The folly of allowing intensive mining activities in close range of Selaulim dam have come to haunt the consumers and water suppliers alike, and the intense summer may have triggered the effects earlier than usual.
The National institute of oceanography (NIO) scientists attribute the high concentrations of manganese being detected in the early part of summer season to the unusually hot summer this year. "It may be due to the warm conditions in the early part of the year," said NIO director S W A Naqvi.February had started the trend with the mercury soaring to 36.5 degrees celsius on February 14. In March, the blazing sun scorched a record at the beginning of this summer after the meteorological department recorded temperatures +6 degrees above normal (37+ degrees C) for seven consecutive days from March 1 to March 7, 2013.
"Hence, due to the excessive heat, stagnation and the consequent oxygen-depleted conditions in Selaulim dam may have set in earlier," Naqvi explained.
A study by NIO scientists has shown that intense summer heat separates the surface and bottom layers in the water columns of Selaulim and Tillari dams, triggering depletion of oxygen and dissolution of iron and manganese from the solid or particulate form. During summer, as in larger water bodies anywhere else in the world, the deeper layer, hypolimnion, is cut off from the top surface, epilimnion in both reservoirs.
Degradation of organic matter due to bacterial action depletes the oxygen, which is not replenished from the atmosphere due to stagnant conditions in the water. The water in the reservoirs separates to two or there distinct layers, the upper one is well oxygenated and the lower one becomes anoxic by March and continues to be so till the end of summer. The monsoon brings about the mixing of the water once again.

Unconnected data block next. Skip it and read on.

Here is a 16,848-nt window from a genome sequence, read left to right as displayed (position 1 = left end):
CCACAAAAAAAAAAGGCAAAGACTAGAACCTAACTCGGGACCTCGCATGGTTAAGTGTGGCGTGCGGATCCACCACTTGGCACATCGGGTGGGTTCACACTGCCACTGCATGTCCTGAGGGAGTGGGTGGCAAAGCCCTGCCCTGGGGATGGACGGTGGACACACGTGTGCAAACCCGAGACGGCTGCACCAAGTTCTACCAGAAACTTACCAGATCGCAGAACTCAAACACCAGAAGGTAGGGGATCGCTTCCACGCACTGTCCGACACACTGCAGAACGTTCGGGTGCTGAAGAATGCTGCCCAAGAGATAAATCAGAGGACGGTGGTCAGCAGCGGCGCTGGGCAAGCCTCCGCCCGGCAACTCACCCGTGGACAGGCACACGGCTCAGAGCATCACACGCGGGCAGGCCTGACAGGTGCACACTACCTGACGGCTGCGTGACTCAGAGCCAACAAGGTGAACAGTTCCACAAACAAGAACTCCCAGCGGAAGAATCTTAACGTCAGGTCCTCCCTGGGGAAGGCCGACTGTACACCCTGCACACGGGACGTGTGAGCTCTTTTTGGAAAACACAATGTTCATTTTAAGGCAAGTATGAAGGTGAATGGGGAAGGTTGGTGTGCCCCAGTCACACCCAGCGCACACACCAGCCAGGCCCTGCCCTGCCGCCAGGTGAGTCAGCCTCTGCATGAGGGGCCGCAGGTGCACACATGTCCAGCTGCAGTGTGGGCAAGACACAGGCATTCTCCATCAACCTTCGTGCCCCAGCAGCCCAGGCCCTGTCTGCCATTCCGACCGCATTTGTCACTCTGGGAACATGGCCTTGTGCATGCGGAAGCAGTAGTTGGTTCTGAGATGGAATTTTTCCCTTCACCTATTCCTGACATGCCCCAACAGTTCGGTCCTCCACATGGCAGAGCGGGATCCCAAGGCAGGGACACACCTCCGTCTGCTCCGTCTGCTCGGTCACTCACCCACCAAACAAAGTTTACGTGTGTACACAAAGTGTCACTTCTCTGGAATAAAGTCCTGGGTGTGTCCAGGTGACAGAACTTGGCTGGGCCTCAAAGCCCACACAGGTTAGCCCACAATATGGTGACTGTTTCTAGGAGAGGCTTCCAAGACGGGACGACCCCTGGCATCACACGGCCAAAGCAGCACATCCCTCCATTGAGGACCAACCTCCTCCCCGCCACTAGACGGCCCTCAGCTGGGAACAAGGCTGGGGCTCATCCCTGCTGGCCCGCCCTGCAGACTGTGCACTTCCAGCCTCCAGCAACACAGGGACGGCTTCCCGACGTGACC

The NIO scientists chose the reservoirs of Tillari and Selaulim dams to study phytoplankton and bacterial pigments in Indian freshwater lakes. The study by Naqvi's group led by Siby Kurian and titled 'Seasonal occurrence of anoxygenic photosynthesis' in Tillari and Selaulim reservoirs, Western India was published in the journal, Biogeosciences of the European Geosceinces Union recently.
A process of proper mixing of water occurs naturally in the upper surface. The oxygen is derived from the atmosphere and also produced by the algae in the sunlit zone.
But Naqvi said he would not blame mining activity for the high manganese content in the Selaulim water. "The sediments are rich in iron and manganese because of the composition of the source rock in the region," he said.
South Goa's lifeline has been long threatened by intense mining activity. A total of 17 mines are operating within 500m and 12 mines within 200m of the dam. This was admitted by PWD minister, Ramkrishna 'Sudin' Dhavalikar in the assembly. He also admitted that there are around 17 mining dumps within 200m of the Selaulim dam.
The NIO study states that the levels of dissolved oxygen are low in the deeper layer. 'The lower layers in a water body are marked by low temperatures and there is insufficient light for photosynthesis," the study states. The layer of water in a thermally stratified lake that lies below the thermocline, is noncirculating, and remains perpetually cold. "Levels of dissolved oxygen are low here,' the study says. [TOI]